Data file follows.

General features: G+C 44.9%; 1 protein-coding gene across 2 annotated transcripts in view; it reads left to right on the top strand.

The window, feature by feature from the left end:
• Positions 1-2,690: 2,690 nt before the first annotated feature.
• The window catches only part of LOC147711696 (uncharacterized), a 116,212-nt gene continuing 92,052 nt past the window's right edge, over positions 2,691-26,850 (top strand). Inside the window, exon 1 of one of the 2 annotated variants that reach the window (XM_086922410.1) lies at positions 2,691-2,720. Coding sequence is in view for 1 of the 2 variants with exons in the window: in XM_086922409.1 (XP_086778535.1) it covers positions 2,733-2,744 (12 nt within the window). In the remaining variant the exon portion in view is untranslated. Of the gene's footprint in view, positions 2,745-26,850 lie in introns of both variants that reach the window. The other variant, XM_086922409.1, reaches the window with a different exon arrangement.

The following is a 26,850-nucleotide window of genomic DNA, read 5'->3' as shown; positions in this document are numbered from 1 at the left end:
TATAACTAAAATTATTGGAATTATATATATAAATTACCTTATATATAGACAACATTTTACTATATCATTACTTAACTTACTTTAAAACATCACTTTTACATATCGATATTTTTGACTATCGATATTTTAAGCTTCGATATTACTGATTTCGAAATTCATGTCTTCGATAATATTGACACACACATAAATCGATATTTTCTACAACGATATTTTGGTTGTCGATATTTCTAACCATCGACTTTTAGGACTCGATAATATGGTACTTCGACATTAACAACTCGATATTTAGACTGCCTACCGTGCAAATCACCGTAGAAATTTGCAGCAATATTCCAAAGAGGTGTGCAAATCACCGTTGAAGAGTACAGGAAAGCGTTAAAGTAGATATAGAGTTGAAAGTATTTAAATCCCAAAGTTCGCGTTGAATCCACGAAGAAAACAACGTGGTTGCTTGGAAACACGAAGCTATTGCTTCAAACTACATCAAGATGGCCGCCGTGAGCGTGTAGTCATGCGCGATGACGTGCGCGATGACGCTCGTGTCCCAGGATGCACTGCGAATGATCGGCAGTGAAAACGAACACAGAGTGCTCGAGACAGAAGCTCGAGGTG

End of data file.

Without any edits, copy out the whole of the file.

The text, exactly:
General features: G+C 44.9%; 1 protein-coding gene across 2 annotated transcripts in view; it reads left to right on the top strand.

The window, feature by feature from the left end:
• Positions 1-2,690: 2,690 nt before the first annotated feature.
• The window catches only part of LOC147711696 (uncharacterized), a 116,212-nt gene continuing 92,052 nt past the window's right edge, over positions 2,691-26,850 (top strand). Inside the window, exon 1 of one of the 2 annotated variants that reach the window (XM_086922410.1) lies at positions 2,691-2,720. Coding sequence is in view for 1 of the 2 variants with exons in the window: in XM_086922409.1 (XP_086778535.1) it covers positions 2,733-2,744 (12 nt within the window). In the remaining variant the exon portion in view is untranslated. Of the gene's footprint in view, positions 2,745-26,850 lie in introns of both variants that reach the window. The other variant, XM_086922409.1, reaches the window with a different exon arrangement.

The following is a 26,850-nucleotide window of genomic DNA, read 5'->3' as shown; positions in this document are numbered from 1 at the left end:
TATAACTAAAATTATTGGAATTATATATATAAATTACCTTATATATAGACAACATTTTACTATATCATTACTTAACTTACTTTAAAACATCACTTTTACATATCGATATTTTTGACTATCGATATTTTAAGCTTCGATATTACTGATTTCGAAATTCATGTCTTCGATAATATTGACACACACATAAATCGATATTTTCTACAACGATATTTTGGTTGTCGATATTTCTAACCATCGACTTTTAGGACTCGATAATATGGTACTTCGACATTAACAACTCGATATTTAGACTGCCTACCGTGCAAATCACCGTAGAAATTTGCAGCAATATTCCAAAGAGGTGTGCAAATCACCGTTGAAGAGTACAGGAAAGCGTTAAAGTAGATATAGAGTTGAAAGTATTTAAATCCCAAAGTTCGCGTTGAATCCACGAAGAAAACAACGTGGTTGCTTGGAAACACGAAGCTATTGCTTCAAACTACATCAAGATGGCCGCCGTGAGCGTGTAGTCATGCGCGATGACGTGCGCGATGACGCTCGTGTCCCAGGATGCACTGCGAATGATCGGCAGTGAAAACGAACACAGAGTGCTCGAGACAGAAGCTCGAGGTG